Victoza (liraglutide) is a non-insulin injectable medication that patients can give themselves using an injectable “pen,” or device shaped like a pen.
Is Victoza considered insulin?
No. Victoza is a non-insulin medication, which means it does not contain insulin. Instead, Victoza prompts the body to make its own insulin. The manufacturer states, though, that patients may take this drug along with long-lasting insulin (so long as the injections are not right next to each other) to manage their diabetes. Regardless of whether or not a patient uses this pen along with another medication, Victoza can only deliver optimal results if used with a proper diet.
Medically Reviewed by:
Paul Bossung, Pharm. D. is a Missouri Board of Pharmacy certified pharmacist. He practices at a Mercy ospital in in the inpatient pharmacy aswell as other outpatient pharmacies. Paul attended St. Louis College of Pharmacy (STLCOP) and graduated in 2018. He worked at SSM Health Cardinal Glennon for six years as a student pharmacist prior to graduating.OVERVIEWDOSAGESIDE EFFECTSINTERACTIONSHALF-LIFE
Generic Name: Liraglutide
Brands: Victoza,Victoza 3-Pak, Victoza 2-Pak, Saxenda
Class: Antidiabetics, Glucagon-like Peptide-1 Agonists
Availability: Prescription only
Molecular Formula: C172H265N43O51
Substance UNII: 839I73S42A
What is Victoza?
Victoza is an injectable anti-diabetic drug regularly used with other diabetes medications. The generic drug liraglutide is often sold under the brand names Victoza 3-Pak, Victoza 2-Pak, and Saxenda.
What is Victoza Used For?
People with diabetes use Victoza along with diet and exercise to lower their blood sugar levels and to control their A1C(a blood test that detects blood sugar levels from the previous 3 months). Victoza can control blood sugar levels in adults and in children aged 10 and older who have type 2 diabetes when other medications have not worked well enough. When used along with a reduced calorie diet and exercise plan, this medication can help promote and maintain weight loss people who are overweight or obese and have weight-related medical problems.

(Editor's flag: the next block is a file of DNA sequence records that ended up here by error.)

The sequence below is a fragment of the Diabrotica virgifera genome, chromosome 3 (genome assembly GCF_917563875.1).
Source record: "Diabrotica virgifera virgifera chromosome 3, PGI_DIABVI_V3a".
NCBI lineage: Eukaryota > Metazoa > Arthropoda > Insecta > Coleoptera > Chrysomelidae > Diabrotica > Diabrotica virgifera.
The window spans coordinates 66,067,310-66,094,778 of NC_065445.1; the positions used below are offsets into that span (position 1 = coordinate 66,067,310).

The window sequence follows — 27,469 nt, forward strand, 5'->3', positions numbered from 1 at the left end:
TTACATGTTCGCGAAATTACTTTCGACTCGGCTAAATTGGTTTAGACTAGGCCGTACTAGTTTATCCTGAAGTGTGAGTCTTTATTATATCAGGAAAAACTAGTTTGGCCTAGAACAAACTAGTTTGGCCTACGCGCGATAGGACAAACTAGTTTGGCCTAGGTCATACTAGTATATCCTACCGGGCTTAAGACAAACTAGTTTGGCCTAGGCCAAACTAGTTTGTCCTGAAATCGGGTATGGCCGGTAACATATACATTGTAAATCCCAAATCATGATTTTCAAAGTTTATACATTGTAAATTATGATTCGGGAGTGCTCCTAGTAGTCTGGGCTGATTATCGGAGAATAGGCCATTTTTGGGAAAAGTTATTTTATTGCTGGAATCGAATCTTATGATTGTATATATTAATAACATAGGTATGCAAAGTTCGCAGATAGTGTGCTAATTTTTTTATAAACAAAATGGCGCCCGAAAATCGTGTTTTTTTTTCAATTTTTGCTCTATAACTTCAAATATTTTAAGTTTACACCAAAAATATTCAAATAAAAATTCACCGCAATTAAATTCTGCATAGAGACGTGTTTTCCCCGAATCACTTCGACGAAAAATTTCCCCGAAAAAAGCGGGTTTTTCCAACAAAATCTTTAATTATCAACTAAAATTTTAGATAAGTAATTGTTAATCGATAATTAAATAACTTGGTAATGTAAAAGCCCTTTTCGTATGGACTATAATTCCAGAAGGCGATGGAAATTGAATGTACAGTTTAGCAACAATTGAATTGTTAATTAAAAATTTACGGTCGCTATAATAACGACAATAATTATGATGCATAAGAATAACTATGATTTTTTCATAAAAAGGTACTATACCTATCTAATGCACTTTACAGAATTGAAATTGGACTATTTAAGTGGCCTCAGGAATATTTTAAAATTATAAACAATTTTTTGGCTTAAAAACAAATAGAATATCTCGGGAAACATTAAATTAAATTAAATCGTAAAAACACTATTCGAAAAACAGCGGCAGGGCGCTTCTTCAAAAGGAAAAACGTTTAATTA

Victoza can also reduce the risk of a heart attack, stroke, or death in adults with type 2 diabetes who also have heart and blood vessel disease.
How Does Victoza Work?
Victoza works by increasing the amount of insulin released by the pancreas and by decreasing the excessive release of glucagon. Namely, insulin “unlocks” body cells to allow the cells to absorb sugar, or glucose, from the bloodstream; absorption of glucose from the bloodstream allows blood sugar levels to drop. Glucagon is a hormone that stops the absorption of glucose from the bloodstream to prevent blood sugar levels from dropping too low. An excessive release of glucagon would thereby cause the body to maintain an unhealthy high blood sugar level, known as hyperglycemia.
How Long Does it Take for Victoza to Work?
It takes about two weeks for Victoza to lower blood sugar levels, according to the manufacturer’s website.
Do Not Use Victoza If:
There are several situations where Victoza may not be the right choice for a consumer. According to the FDA, the following should not use Victoza:
- Those with a personal or family history of medullary thyroid carcinoma, a type of cancer that affects the thyroid, or in patients with multiple endocrine neoplasia, which is a group of disorders that affect the endocrine system (a system that releases hormones to the body)
- Those with a prior serious hypersensitivity reaction, which is an overreaction of the immune system, to Victoza or any of its components
Please note that this list may not be complete, and there may be other situations where Victoza use is not advisable.